- About Goa'14
- Blackshield Awards
- About Speakers
- Yashin Mehaboobe
INDEPENDENT SECURITY RESEARCHER
Hardware Attack Vectors
Hardware security is not as well known as other fields in computer security. This is chiefly because usually there are more widely known and easier paths into a target organisation. It's much easier to exploit a web application vulnerability or a wireless AP than to launch a hardware based attack. Sometimes however in situations where other attacks are impractical or downright impossible, a hardware attack might succeed. This presentation will be about using such techniques to gain access to the target systems. Each attack vector will be described in short detail and a demonstration will be provided for it.
Imagine if an attacker had physical access to your system. This is what an HID attack almost entirely emulates. HID stands for Human Interface Device. It's a class of devices like keyboards and mouses that allow a user to interact with the system. An HID attack utilizes devices such as the Teensy microcontroller can store a set of user inputs in it and then replay it when it is plugged into a system. This would allow an attacker to execute commands as if he was sitting in front of the system.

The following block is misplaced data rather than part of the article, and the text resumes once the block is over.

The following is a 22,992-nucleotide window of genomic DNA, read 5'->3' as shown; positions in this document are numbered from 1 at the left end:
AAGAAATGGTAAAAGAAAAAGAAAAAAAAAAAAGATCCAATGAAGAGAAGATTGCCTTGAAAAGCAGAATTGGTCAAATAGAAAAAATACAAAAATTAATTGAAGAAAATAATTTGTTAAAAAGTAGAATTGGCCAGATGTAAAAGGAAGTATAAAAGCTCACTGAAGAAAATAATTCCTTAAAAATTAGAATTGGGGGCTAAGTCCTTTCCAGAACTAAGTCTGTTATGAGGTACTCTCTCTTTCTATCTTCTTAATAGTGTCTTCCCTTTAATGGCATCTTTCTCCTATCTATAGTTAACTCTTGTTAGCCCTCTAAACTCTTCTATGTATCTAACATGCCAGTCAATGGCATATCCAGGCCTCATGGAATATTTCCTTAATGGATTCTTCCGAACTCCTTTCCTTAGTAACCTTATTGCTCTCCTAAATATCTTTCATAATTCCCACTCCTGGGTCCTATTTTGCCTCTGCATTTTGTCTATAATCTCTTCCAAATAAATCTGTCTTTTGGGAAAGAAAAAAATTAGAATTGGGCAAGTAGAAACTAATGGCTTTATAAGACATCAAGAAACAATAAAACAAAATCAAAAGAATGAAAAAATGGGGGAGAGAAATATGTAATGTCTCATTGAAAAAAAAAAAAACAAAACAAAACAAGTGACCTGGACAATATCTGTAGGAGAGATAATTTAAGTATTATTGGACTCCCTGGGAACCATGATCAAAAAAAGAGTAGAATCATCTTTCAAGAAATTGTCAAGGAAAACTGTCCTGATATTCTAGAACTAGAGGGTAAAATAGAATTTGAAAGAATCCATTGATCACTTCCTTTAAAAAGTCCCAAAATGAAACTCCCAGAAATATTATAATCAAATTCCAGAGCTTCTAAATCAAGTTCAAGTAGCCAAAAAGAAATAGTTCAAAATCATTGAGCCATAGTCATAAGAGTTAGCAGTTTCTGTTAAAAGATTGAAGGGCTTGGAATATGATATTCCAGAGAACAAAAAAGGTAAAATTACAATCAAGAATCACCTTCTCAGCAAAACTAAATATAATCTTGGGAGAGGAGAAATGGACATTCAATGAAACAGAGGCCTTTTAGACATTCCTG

Infrared is a fairly widespread protocol. It's used in TV systems and even in traffic lights. However IR is one of those systems which was not built with security in mind. Unlike some radio keyfobs they do not employ any form of rolling codes. So it is a trivial job of recording the IR codes and retransmitting them. This session will handle the creation and use of a simple IR spoofer and discuss various issues with IR security.
Radio technology is all around us. Instead of showing how to pwn wireless APs, this session will handle the usage of SDRs or software defined radios. Specifically the audience will be introduced to the RTL-SDR project ( a very cheap SDR). They will also be introduced on how to sniff for wireless data and understand what type of transmission it is. Car keyfob transmissions will be shown as an example. RFCat (another SDR with TX) will also be covered.
Bus protocol attacks:
This will be a brief introduction to bus protocols and how to abuse them for maximum effect. Topics covered will include UART, SPI and I2C sniffing using the bus pirate and discussion of it's inherent security failures.
Yashin Mehaboobe is a senior security researcher with the CSPF and a Student Partner with Microsoft. His areas of interest in this field span hardware security,network security, malware analysis and reverse engineering. He had discovered a denial of service vulnerability in Android that he reported to Google and presented at Defcon Kerala. His work includes creating a static file based web application fingerprinting script for nmap,several other contributions to other open source projects, automated malware detection system for the Raspberry Pi, a network proxy in Python and a malware analysis framework in Python. He's been also invited to speak at Defcon Bangalore, c0c0n and Toorcon San Diego.